A group of deported women, including one of our comrades, is repatriated to France by way of Switzerland. As soon as they enter Swiss territory, they notice a funeral taking place. And the mere sight of this spectacle sets off their hysterical laughter. “That’s how the dead are treated here!” they say.
In prefacing the body of his talk with these four parables, Camus must have known that if they failed to convince his audience of the human crisis—the moral bacillus that infected them and their world—then there would be no point in his going on to say anything more. He and they might just as well exit the auditorium, in silent despair.
In each related episode, something formerly alive lay dead on the floor, like the proverbial canary in the tunnel. Upon inspection, what lay dead, or missing, was humanity. If anyone then or now were to comment that these were war stories, aberrant accounts from a dark time long gone, they would miss the point, Camus’s point. Camus knew that what was nowhere to be found in these stories was still missing, and quite possibly gone forever.
He made this very point clearly several months later when he wrote, “The years we have gone through have killed something in us. And that something is simply the old confidence man had in himself, which led him to believe that he could always elicit human reactions from another man if he spoke to him in the language of a common humanity.” We may describe, explain, or make excuses for the death or demise of humanity in otherwise seemingly intact, healthy, successful people in any number of ways; but the fact remains that “in today’s world we can contemplate the death or the torture of a human being with a feeling of indifference, friendly concern, scientific interest, or simple passivity.” “Yes,” Camus continues:
There is a human crisis. Since putting a person to death can be regarded with something other than the horror and scandal it ought to provoke. Since human suffering is accepted as a somewhat boring obligation, on a par with getting supply or having to stand in line for an ounce of butter.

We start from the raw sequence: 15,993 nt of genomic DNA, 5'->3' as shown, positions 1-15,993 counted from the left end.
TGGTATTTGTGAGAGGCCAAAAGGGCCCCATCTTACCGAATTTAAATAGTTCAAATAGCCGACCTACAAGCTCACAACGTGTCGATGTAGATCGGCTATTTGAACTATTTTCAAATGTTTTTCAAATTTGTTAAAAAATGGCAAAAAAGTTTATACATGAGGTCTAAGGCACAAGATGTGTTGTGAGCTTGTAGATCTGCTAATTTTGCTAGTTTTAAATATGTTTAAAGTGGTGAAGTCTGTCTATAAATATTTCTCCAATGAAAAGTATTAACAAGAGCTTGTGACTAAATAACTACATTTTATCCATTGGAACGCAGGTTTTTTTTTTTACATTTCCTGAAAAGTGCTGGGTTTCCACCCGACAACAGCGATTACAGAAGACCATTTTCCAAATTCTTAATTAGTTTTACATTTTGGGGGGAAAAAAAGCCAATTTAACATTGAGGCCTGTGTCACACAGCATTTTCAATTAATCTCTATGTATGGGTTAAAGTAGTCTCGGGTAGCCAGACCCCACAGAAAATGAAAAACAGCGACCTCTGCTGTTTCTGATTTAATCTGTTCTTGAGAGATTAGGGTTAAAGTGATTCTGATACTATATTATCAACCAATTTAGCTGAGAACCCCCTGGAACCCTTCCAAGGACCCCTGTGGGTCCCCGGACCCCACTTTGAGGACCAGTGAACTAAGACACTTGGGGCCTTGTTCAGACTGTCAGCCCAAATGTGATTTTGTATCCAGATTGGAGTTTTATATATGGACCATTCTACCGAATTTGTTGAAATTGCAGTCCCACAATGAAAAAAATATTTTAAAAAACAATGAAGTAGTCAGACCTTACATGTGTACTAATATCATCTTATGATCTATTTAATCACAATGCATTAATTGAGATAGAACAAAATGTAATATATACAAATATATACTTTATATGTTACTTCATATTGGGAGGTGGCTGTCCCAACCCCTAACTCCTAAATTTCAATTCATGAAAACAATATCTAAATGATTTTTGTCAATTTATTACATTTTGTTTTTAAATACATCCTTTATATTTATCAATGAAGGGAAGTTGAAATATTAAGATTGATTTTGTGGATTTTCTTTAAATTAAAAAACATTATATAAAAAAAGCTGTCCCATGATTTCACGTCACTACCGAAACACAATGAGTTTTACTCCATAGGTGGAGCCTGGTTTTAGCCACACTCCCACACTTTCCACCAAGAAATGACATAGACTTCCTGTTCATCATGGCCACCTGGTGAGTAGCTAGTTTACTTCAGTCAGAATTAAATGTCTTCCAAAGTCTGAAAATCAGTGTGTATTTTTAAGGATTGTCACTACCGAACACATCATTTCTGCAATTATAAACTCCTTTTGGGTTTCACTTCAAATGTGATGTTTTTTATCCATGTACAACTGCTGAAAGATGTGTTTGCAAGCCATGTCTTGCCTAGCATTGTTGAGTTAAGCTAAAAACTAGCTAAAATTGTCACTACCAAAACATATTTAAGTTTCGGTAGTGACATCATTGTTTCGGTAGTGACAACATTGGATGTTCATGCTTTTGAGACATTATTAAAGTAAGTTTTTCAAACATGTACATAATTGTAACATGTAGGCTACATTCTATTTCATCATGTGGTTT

Camus warned against the common postwar complacency that took false comfort in the fact that Hitler was dead and the Third Reich had fallen. Yes, the serpentine beast was dead, but “we know perfectly well,” he argued, “that the venom is not gone, that each of us carries it in our own hearts.”
All around him in the postwar world, Camus saw disheartening evidence of global community transmission of a murderous indifference many imagined to be contained and controlled. “Look around you,” urged Camus,
and see if it isn’t still the case. Violence has a stranglehold on us. Inside every nation, and the world at large, mistrust, resentment, greed, and the race for power are manufacturing a dark, desperate universe in which each man is condemned to live within the limit of the present . . . Perhaps you who dwell in this still happy America do not see this or cannot see it clearly. But the men I am talking about had been seeing it for years, and had felt this evil in their flesh, read it on the faces of those they love, and deep in their ailing hearts . . .
It may be that Camus was too polite a guest to have referenced the act that, more than any other, disrobed the human crisis and demonstrated how perilously near humanity was to moral extinction. “We can sum it all up in a sentence,” wrote Camus on August 8, 1945, two days after the thermonuclear holocaust of Hiroshima: “The civilization of the machine has just achieved its ultimate degree of savagery.”
He went on to note the spontaneous, indecent celebration of the event in which much of the world had indulged and thus “shown itself incapable of exerting any control while remaining indifferent to injustice or even mere human happiness.” Camus expressed how hard it was to breathe in this world, and he was not referring to his collapsed lung. He was living with moral, not just tubercular, pain. He put it simply: “Mankind has probably been given its last chance.”
Excerpted from Albert Camus and the Human Crisis: A Discovery and Exploration by Robert Meagher (Pegasus Books).